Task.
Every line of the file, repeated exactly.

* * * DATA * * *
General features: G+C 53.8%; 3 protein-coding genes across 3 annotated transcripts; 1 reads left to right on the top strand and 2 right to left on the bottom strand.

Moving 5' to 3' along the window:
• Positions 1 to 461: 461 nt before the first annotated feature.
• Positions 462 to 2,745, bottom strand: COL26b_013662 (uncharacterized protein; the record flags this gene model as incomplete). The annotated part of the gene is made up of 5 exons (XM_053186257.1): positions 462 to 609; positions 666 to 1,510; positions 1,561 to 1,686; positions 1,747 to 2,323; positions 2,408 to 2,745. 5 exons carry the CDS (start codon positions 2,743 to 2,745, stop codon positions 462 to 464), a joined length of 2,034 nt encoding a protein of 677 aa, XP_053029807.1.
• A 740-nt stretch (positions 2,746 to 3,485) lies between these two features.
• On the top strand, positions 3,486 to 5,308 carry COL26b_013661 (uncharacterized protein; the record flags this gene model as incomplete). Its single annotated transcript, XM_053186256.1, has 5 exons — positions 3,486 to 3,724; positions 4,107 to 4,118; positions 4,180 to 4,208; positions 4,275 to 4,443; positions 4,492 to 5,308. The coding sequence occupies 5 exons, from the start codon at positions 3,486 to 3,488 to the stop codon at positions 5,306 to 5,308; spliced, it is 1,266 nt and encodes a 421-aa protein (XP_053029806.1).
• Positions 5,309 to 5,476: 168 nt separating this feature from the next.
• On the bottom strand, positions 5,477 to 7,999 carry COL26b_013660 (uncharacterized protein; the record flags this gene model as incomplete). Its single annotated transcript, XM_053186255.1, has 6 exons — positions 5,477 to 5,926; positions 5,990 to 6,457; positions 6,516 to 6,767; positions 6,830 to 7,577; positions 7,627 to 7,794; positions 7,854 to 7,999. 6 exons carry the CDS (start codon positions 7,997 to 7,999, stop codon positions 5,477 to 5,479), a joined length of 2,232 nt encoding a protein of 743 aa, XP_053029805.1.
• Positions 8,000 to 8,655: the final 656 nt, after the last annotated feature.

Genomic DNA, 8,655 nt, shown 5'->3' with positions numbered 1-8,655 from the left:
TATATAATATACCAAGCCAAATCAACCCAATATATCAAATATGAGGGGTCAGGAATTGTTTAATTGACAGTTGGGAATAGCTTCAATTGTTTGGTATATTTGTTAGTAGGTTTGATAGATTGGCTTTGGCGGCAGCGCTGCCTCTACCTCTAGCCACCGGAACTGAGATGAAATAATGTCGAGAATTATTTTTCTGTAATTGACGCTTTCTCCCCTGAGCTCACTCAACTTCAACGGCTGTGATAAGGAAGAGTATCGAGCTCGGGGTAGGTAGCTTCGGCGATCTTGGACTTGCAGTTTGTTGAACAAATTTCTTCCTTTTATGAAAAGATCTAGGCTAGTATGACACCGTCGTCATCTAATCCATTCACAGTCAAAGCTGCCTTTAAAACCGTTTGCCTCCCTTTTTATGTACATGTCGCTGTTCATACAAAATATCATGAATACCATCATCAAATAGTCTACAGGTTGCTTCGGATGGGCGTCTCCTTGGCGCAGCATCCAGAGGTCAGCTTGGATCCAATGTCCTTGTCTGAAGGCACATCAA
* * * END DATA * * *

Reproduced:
General features: G+C 53.8%; 3 protein-coding genes across 3 annotated transcripts; 1 reads left to right on the top strand and 2 right to left on the bottom strand.

Moving 5' to 3' along the window:
• Positions 1 to 461: 461 nt before the first annotated feature.
• Positions 462 to 2,745, bottom strand: COL26b_013662 (uncharacterized protein; the record flags this gene model as incomplete). The annotated part of the gene is made up of 5 exons (XM_053186257.1): positions 462 to 609; positions 666 to 1,510; positions 1,561 to 1,686; positions 1,747 to 2,323; positions 2,408 to 2,745. 5 exons carry the CDS (start codon positions 2,743 to 2,745, stop codon positions 462 to 464), a joined length of 2,034 nt encoding a protein of 677 aa, XP_053029807.1.
• A 740-nt stretch (positions 2,746 to 3,485) lies between these two features.
• On the top strand, positions 3,486 to 5,308 carry COL26b_013661 (uncharacterized protein; the record flags this gene model as incomplete). Its single annotated transcript, XM_053186256.1, has 5 exons — positions 3,486 to 3,724; positions 4,107 to 4,118; positions 4,180 to 4,208; positions 4,275 to 4,443; positions 4,492 to 5,308. The coding sequence occupies 5 exons, from the start codon at positions 3,486 to 3,488 to the stop codon at positions 5,306 to 5,308; spliced, it is 1,266 nt and encodes a 421-aa protein (XP_053029806.1).
• Positions 5,309 to 5,476: 168 nt separating this feature from the next.
• On the bottom strand, positions 5,477 to 7,999 carry COL26b_013660 (uncharacterized protein; the record flags this gene model as incomplete). Its single annotated transcript, XM_053186255.1, has 6 exons — positions 5,477 to 5,926; positions 5,990 to 6,457; positions 6,516 to 6,767; positions 6,830 to 7,577; positions 7,627 to 7,794; positions 7,854 to 7,999. 6 exons carry the CDS (start codon positions 7,997 to 7,999, stop codon positions 5,477 to 5,479), a joined length of 2,232 nt encoding a protein of 743 aa, XP_053029805.1.
• Positions 8,000 to 8,655: the final 656 nt, after the last annotated feature.

Genomic DNA, 8,655 nt, shown 5'->3' with positions numbered 1-8,655 from the left:
TATATAATATACCAAGCCAAATCAACCCAATATATCAAATATGAGGGGTCAGGAATTGTTTAATTGACAGTTGGGAATAGCTTCAATTGTTTGGTATATTTGTTAGTAGGTTTGATAGATTGGCTTTGGCGGCAGCGCTGCCTCTACCTCTAGCCACCGGAACTGAGATGAAATAATGTCGAGAATTATTTTTCTGTAATTGACGCTTTCTCCCCTGAGCTCACTCAACTTCAACGGCTGTGATAAGGAAGAGTATCGAGCTCGGGGTAGGTAGCTTCGGCGATCTTGGACTTGCAGTTTGTTGAACAAATTTCTTCCTTTTATGAAAAGATCTAGGCTAGTATGACACCGTCGTCATCTAATCCATTCACAGTCAAAGCTGCCTTTAAAACCGTTTGCCTCCCTTTTTATGTACATGTCGCTGTTCATACAAAATATCATGAATACCATCATCAAATAGTCTACAGGTTGCTTCGGATGGGCGTCTCCTTGGCGCAGCATCCAGAGGTCAGCTTGGATCCAATGTCCTTGTCTGAAGGCACATCAA